Small Fires In the Deep

Seen, and duly noted.

I've bookmarked this perfect meditation; pressed it between digital pages like a hopeful, Spring rose.

There's few things quite so wonderful as sharing a luminous mystery with a million of your closest friends. Happy Valentine's Day, Gerard, to you and yours.

Posted by Joan of Argghh at February 14, 2012 2:58 AM

You can know everything and understand nothing. Understanding is a leap beyond rational knowing and depends on faith, of course.

And. A wiser man than me pointed out that discovery is the 'action' of the unknown.

And. The wisest man I've ever encountered noted that we should leave ultimate secrets of the meaning/purpose of the universe to the creator and be happy with our lot which is to search endlessly for the same.

Posted by John Hinds at February 14, 2012 6:02 AM

Ever since I took a graduate course in Chinese history 45 years ago, I have wondered why science and scientific method emerged in the Western world and not in China. The Chinese, of course, also wondered why. After all, the brilliant historian Charles Needham documented the hundreds of inventions that ended up being merely toys or gimmicks in China, such as gunpowder and currency, but that had long ago been created by the Chinese. So it seems that the seeds of science--inventiveness, creativity, cleverness--existed outside the West too.

I believe I recently discovered the answer. In my reading about religion in the West, I discovered that theologians and historians of Christianity again and again comment upon the lawfulness of God. Now I see that only in a context where there was an underlying and strong believe in the lawfulness of God could there arise a corresponding belief in the lawfulness of the universe in general. Science--the search for the laws of the universe--arose from Christianity.

Science couldn't arise in China because there was no substrate of belief in a universe guided by a lawful being. Science couldn't arise in the Islamic world because the Islamic God is capricious--Allah's will cannot be predicted.

The question for the present age is: can science continue to exist without the substrate of belief in a lawful God provided by the Judeo-Christian heritage? Have some scientists, by rejecting Christianity, actually uncut the basis of their own science?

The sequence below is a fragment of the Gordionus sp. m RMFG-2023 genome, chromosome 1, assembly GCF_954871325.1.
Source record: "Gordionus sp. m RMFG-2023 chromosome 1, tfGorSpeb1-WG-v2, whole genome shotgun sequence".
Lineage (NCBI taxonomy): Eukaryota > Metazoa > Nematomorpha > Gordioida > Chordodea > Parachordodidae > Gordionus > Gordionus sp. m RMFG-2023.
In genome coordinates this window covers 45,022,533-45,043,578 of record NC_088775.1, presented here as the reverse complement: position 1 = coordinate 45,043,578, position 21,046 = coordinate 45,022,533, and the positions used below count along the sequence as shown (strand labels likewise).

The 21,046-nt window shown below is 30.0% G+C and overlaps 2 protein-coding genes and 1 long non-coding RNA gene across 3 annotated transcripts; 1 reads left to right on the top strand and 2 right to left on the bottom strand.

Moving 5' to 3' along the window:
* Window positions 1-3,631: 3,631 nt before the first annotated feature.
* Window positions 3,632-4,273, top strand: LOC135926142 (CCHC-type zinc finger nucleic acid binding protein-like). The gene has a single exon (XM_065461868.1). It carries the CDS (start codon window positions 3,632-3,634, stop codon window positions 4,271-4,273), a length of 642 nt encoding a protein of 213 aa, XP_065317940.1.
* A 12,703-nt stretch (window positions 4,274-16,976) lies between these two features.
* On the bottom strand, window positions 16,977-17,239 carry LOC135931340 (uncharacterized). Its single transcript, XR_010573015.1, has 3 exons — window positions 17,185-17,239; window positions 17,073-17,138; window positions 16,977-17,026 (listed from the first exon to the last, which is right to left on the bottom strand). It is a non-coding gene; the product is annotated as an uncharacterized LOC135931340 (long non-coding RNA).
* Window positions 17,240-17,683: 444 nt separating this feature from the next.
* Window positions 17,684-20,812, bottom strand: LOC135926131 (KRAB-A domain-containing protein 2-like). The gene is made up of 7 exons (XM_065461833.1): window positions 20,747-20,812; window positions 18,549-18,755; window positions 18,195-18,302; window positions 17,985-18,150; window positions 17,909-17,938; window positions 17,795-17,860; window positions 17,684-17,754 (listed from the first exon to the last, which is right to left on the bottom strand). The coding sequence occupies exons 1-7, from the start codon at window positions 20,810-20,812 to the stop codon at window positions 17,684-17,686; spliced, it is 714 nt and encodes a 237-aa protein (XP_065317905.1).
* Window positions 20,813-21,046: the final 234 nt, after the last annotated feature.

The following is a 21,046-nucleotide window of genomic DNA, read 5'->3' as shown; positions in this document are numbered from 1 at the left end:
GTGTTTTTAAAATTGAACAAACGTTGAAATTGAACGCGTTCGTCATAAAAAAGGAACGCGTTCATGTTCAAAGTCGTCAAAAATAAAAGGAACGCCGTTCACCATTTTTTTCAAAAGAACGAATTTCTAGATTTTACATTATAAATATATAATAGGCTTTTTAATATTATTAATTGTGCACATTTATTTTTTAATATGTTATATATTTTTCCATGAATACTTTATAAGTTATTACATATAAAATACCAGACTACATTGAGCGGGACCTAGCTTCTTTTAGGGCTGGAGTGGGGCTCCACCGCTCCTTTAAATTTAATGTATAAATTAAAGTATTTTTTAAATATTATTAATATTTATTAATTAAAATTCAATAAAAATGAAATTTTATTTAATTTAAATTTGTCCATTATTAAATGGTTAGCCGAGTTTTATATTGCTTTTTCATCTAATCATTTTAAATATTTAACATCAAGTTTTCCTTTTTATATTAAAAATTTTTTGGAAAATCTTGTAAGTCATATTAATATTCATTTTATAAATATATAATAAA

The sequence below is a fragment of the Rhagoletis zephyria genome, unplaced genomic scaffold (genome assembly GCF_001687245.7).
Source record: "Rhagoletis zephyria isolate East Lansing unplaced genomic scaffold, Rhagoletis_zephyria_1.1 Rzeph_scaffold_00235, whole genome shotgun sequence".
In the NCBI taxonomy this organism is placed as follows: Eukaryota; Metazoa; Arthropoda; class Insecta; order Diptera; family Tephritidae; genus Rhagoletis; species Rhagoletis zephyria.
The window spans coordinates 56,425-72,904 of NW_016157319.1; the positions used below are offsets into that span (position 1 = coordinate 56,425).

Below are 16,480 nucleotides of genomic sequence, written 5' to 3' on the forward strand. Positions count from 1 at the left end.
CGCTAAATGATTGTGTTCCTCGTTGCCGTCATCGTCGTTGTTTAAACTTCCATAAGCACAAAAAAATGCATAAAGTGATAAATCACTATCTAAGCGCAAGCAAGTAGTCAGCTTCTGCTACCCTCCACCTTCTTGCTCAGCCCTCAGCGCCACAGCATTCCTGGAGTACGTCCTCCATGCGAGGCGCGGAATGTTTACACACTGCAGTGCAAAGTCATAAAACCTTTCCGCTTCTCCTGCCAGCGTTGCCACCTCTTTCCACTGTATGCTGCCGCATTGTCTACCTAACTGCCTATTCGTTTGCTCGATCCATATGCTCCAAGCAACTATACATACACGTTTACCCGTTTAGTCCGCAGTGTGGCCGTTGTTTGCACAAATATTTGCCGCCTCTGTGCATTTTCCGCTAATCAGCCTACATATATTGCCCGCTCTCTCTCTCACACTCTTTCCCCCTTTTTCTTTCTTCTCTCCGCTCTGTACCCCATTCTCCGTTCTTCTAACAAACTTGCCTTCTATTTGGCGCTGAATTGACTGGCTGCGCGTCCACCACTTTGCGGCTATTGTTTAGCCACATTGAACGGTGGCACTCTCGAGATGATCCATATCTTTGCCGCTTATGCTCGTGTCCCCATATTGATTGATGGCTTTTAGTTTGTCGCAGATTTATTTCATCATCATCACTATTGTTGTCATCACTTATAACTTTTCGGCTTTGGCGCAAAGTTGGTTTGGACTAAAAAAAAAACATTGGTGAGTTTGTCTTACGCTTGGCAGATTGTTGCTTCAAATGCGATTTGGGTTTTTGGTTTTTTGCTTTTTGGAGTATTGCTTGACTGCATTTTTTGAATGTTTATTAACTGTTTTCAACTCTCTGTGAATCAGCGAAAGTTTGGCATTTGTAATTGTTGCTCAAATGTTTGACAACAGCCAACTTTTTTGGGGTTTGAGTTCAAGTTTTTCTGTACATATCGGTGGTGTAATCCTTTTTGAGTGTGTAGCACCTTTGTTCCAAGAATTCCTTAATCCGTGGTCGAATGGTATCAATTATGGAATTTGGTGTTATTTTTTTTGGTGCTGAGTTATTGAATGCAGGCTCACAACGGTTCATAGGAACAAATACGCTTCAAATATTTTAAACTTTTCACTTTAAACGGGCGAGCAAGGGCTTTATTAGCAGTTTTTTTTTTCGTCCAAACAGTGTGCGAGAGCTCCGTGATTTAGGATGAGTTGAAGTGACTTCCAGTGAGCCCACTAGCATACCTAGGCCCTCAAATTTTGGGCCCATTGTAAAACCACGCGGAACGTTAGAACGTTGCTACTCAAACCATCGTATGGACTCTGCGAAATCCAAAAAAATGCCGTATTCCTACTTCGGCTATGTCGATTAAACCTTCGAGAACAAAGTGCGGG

Posted by Gloria at February 14, 2012 11:36 AM

Millions of tiny little creatures, glowing as they dance the dance of life. Tiny little creatures with long splendiferous names, known and loved as individuals not even by themselves, yet lighting huge swaths of the world, like tiny galaxies in the sea of night.

Naming and explaining it deepens the mystery and beauty, really.

Posted by Maureen at February 14, 2012 2:01 PM

The word bioluminescent just tickles the tongue, even as beholding its effect tickles the eyes.

Posted by Jewel at February 14, 2012 6:09 PM

How humorous the power of a life form as simple as bacteria to confound.

Posted by robinstarfish at February 14, 2012 8:53 PM


Posted by M. Simon at February 19, 2012 6:40 PM

G, I do love this feast you've prepared and shared. My thanks to you!

Very glad also to read Gloria's thoughts.

Posted by DeAnn at August 3, 2013 6:12 AM

In the end, we, as humans, seek answers through science to become one with God.

The ability not just to feel the wonder and amazement of phenomena, but to create that wonder and amazement in the hearts of others is a powerful force. It is the power to capture hearts and minds, even if only for a moment.

Those who understand the relationship between God and awe are constantly revelling in their own amazement at the beauty and complexity of his works, happy to be following his path.

Those who deny it are driven mad in their inability to explain why they cannot match or even truly understand the depths of the power emanating from a being they are trying so hard to prove does not exist.

Posted by dan at January 23, 2015 8:23 AM

Issac Newton would have witnessed bioluminescence as a religious experience, after he deduced what it was. The Rationalist commonly mistake the great man to be one of their own and the father of scientific method.

Newton resurrected would overturn the tables of science at the temple of government like the wild man he was. His records were sealed for three hundred years because he was a heretic in his day, in other words, a proper skeptic.

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